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This Week's Issue

Lawyers say LAT has issues one year in

Alex Robinson - Monday, March 27, 2017

The Licence Appeal Tribunal is still experiencing growing pains a year into its mandate to adjudicate accident benefit disputes, lawyers say.
As the LAT approaches the end of its first year conducting the Automobile Accident Benefits Service, lawyers are voicing concerns over how the new resolution system has operated so far.

Among their concerns are the non-existence of costs awarded and the tribunal’s adjournment process, as well as the conduct of case conferences and hearings.

Some lawyers say the tribunal’s procedures are being followed too strictly, affecting the fairness of hearings.


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‘Road map’ on dealing with vexatious litigants?

Lawyers say a recent Federal Court of Appeal decision declaring a litigant vexatious will bring greater certainty to when and how lawyers should bring motions to curb frivolous litigation that is sucking up court resources.

Once-imprisoned lawyer could practise law in Ontario

A former lawyer from Florida, who spent two years in prison for a child pornography charge, is one step closer to acquiring a licence to practise law in Ontario.

Editorial: Not so vexatious

Justice David Stratas of the Federal Court of Appeal has delivered a balanced ruling on the thorny problem of vexatious litigants. As reported in Law Times, lawyers say the ruling litigant will bring greater certainty to when and how lawyers should bring motions to curb frivolous litigation.

Speaker's Corner: Criminal law out of step on HIV

While there remains no cure for HIV, available medications are effective at managing the virus. People living with HIV who have access to sustained treatment have more or less the same life expectancy as those who are HIV-negative. Knowledge of prevention strategies is also better than ever, and it is much harder to transmit HIV than generally supposed. For example, the risk of transmission is zero if a condom is used properly and no breakage occurs, and it’s negligible to zero if a person living with HIV is being successfully treated with antiretroviral medications.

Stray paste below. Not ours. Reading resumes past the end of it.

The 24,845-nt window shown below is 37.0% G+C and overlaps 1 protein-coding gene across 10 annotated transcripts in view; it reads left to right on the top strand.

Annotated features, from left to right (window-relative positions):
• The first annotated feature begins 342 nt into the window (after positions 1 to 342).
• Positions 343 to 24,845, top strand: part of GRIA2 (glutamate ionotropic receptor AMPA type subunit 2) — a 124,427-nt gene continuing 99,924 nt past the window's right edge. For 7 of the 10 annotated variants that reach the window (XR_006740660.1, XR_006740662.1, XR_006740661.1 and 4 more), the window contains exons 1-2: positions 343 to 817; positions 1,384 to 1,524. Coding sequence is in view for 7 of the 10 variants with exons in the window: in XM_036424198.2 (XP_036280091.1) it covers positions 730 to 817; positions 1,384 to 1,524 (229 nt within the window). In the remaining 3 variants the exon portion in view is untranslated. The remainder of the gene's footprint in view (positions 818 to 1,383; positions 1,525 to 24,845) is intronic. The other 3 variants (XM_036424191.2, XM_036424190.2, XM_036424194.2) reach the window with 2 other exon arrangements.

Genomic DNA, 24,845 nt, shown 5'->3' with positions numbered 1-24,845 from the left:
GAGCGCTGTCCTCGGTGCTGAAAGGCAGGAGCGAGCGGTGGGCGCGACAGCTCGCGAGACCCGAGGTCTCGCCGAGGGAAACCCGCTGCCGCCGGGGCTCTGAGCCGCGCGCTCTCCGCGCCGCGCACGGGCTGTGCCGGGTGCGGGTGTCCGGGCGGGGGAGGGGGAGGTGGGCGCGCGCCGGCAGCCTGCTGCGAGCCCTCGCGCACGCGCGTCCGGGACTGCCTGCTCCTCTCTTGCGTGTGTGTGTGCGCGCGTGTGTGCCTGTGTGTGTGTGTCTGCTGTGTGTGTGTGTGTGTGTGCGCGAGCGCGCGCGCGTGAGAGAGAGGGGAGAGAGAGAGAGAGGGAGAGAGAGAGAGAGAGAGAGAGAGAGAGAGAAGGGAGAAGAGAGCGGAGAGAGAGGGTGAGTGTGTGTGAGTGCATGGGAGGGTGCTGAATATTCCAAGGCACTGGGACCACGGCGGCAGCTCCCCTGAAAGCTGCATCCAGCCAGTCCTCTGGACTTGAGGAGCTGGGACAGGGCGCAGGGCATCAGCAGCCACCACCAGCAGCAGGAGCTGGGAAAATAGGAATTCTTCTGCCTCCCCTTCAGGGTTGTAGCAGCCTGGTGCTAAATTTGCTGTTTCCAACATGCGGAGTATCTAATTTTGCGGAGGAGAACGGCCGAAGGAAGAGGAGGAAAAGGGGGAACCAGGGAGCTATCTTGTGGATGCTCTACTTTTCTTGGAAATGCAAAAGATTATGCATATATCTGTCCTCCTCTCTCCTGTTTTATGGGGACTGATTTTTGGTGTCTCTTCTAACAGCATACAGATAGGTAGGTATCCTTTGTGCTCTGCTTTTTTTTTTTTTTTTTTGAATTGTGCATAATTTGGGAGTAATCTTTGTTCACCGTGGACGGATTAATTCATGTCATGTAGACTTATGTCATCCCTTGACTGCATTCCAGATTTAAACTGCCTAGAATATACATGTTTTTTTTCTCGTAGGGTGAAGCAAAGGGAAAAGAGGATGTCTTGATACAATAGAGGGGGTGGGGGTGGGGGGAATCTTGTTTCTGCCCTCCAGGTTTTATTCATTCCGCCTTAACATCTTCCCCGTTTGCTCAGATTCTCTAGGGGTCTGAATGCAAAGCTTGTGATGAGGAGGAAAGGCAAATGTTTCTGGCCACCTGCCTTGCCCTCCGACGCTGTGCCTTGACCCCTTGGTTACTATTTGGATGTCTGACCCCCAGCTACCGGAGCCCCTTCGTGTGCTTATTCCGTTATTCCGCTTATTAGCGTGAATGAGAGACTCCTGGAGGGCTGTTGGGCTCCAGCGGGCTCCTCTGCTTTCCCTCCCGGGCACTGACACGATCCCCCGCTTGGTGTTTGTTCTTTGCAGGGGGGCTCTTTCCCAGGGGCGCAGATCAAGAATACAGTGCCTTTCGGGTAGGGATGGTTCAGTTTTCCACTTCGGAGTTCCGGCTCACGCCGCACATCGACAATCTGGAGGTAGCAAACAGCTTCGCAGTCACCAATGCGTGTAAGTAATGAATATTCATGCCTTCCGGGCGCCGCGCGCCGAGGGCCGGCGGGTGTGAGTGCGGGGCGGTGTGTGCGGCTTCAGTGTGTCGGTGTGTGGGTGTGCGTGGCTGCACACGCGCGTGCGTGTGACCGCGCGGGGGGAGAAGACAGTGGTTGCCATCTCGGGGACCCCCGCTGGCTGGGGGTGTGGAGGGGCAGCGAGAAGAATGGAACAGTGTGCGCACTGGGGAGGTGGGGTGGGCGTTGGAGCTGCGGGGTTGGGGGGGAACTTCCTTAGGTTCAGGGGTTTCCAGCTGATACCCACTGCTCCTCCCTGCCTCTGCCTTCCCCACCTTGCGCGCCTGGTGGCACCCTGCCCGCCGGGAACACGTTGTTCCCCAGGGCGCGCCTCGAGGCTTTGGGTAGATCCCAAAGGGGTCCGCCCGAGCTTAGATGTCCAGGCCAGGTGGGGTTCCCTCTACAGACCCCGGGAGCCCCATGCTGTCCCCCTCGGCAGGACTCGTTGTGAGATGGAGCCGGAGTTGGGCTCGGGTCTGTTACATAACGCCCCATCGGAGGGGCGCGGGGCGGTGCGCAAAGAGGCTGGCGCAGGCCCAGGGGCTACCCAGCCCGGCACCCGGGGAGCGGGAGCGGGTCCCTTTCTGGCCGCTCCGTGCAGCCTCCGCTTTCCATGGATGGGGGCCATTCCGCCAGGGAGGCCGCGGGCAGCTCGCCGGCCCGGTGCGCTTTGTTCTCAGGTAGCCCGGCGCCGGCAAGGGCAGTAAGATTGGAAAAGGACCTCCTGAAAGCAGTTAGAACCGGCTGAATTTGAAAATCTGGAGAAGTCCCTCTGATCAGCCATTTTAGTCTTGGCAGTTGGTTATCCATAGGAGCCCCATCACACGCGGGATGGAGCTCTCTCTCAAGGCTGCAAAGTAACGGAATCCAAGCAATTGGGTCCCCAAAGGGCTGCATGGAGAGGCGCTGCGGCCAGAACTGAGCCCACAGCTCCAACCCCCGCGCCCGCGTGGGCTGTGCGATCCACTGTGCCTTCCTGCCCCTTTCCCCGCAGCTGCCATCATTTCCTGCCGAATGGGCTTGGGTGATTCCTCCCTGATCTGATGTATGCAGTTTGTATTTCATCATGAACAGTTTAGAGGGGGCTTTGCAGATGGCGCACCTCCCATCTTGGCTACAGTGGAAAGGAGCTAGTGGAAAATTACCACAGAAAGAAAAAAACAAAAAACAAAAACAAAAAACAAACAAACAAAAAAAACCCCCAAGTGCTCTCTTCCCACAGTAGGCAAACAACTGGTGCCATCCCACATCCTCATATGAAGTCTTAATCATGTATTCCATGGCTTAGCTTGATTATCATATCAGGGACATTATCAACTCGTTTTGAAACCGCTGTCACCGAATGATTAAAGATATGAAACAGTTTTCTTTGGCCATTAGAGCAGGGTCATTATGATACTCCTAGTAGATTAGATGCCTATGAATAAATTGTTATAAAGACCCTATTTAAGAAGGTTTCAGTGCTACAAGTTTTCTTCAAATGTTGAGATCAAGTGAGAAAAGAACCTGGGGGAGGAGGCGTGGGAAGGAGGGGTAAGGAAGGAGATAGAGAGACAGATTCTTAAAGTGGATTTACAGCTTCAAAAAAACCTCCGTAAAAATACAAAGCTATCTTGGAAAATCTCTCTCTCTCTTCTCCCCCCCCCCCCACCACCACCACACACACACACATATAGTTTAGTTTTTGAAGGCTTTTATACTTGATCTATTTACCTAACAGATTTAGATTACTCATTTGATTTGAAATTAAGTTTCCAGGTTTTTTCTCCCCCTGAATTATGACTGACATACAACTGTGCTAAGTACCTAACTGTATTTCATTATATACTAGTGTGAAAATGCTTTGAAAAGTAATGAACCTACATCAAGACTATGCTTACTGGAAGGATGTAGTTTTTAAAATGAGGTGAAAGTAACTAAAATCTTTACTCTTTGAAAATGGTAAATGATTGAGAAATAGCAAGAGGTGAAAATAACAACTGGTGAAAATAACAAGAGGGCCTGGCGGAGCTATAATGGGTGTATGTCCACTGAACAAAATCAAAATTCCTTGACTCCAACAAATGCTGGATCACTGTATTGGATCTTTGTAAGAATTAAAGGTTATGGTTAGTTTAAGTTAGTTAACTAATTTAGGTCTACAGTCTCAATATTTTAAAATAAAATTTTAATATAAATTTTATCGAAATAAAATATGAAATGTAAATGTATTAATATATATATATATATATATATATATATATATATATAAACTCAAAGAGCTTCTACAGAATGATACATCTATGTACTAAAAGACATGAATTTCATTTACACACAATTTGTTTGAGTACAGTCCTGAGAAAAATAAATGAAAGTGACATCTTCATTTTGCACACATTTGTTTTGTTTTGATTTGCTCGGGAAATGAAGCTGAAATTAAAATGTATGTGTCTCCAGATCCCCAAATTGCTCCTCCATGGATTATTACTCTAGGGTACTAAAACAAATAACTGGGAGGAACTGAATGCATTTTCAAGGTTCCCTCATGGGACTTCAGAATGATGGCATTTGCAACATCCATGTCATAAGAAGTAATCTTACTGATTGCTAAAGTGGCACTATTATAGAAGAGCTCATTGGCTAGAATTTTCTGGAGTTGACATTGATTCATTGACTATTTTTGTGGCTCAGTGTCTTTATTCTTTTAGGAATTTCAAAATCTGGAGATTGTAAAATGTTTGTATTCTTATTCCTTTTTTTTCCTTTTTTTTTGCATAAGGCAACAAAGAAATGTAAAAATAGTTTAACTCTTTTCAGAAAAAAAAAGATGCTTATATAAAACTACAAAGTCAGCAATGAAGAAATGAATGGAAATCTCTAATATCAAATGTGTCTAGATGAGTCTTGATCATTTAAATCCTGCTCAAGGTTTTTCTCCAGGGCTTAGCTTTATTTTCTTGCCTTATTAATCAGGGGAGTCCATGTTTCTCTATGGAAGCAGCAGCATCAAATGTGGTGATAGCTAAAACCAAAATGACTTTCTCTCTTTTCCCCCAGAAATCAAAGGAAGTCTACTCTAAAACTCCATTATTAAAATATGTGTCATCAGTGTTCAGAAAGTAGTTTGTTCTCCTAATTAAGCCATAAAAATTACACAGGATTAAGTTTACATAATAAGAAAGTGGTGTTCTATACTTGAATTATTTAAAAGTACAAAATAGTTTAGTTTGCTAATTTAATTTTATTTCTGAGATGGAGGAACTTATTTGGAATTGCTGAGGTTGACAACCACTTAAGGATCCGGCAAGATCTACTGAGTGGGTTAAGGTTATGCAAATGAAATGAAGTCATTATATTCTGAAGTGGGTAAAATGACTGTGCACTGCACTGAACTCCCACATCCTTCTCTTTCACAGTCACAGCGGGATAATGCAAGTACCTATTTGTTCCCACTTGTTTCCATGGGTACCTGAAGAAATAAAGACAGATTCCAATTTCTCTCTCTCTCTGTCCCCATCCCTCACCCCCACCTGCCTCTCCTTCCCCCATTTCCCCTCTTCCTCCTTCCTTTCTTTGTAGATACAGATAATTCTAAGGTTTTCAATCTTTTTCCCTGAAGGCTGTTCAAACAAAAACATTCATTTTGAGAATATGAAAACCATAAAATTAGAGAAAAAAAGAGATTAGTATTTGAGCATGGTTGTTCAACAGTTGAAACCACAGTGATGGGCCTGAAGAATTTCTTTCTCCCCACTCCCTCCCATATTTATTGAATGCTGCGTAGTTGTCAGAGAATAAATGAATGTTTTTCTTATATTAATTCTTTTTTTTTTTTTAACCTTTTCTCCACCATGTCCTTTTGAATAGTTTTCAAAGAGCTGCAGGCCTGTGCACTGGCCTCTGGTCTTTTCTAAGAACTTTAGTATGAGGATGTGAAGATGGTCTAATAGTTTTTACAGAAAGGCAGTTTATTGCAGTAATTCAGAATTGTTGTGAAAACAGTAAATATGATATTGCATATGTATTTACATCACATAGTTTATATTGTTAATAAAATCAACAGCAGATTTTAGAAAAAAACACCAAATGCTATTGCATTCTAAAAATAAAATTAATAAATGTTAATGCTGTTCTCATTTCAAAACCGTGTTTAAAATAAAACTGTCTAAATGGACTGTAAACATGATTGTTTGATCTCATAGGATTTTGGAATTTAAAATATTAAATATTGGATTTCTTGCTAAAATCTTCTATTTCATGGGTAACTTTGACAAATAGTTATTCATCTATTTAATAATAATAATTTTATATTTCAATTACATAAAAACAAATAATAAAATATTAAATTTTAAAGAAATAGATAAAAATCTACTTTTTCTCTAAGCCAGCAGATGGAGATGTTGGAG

Focus: What can be learned from Nortel case?

The Nortel bankruptcy demonstrates the need for an international insolvency treaty to settle jurisdictional issues when cross-border companies go under, according to a lawyer involved in the case.

Focus: Ruling rejects American-style doctrine

The American doctrine of equitable subordination could be on its last legs in Canada after the province’s top court refused to apply it in Companies’ Creditors Arrangement Act proceedings concerning the insolvency of Stelco, formerly known as U.S. Steel Canada.

Focus: Alberta case shows how to get stay lifted

A Toronto lawyer says an Alberta case provides lessons for lawyers across the country on how to get an automatic stay lifted to bring class actions against bankrupt individuals where fraud is alleged.

Focus: Canada and U.S. diverge on class participation

As the Republican Congress in the U.S. puts its weight behind a bill that will require class plaintiffs and class members to suffer identical injuries, thereby severely restricting participation in class actions, Canadian courts have once again affirmed that class members and their representatives do not need to have identical claims.

Inside Story

Monday, March 27, 2017

David A. Wright has been reappointed as chairman of the Law Society Tribunal for a four-year term, starting in September.

Wright was first appointed as the independent organization’s first full-time non-bencher tribunal chairman in 2013, as part of the Law Society of Upper Canada’s enhancements to its adjudicative process for discipline, licensing and other regulatory matters.

Under Wright’s leadership, a new scheduling process was established to maximize hearing date options and reduce vacated and continuation dates, said the LSUC in a press release.

A new, dedicated website was also developed to enhance transparency of tribunal proceedings.

To build the tribunal’s distinct identity, Wright and his team developed a set of core values for the organization: fairness, quality, transparency and timeliness, said the LSUC.

“I am extremely happy to be reappointed as tribunal chair and I look forward to continuing to build the Law Society Tribunal as a leader in the administrative...

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Law Times poll

A Law Times columnist says criminal law is out of step and argues there should be an immediate moratorium on HIV non-disclosure prosecutions, unless there is alleged intentional transmission. Do you agree?
Yes, the unjust criminalization of people living with HIV needs to change. The law has become more draconian even as HIV has become more manageable and as transmission risks decrease.
No, the law should remain as it is, and the Ministry of the Attorney General should not change its approach.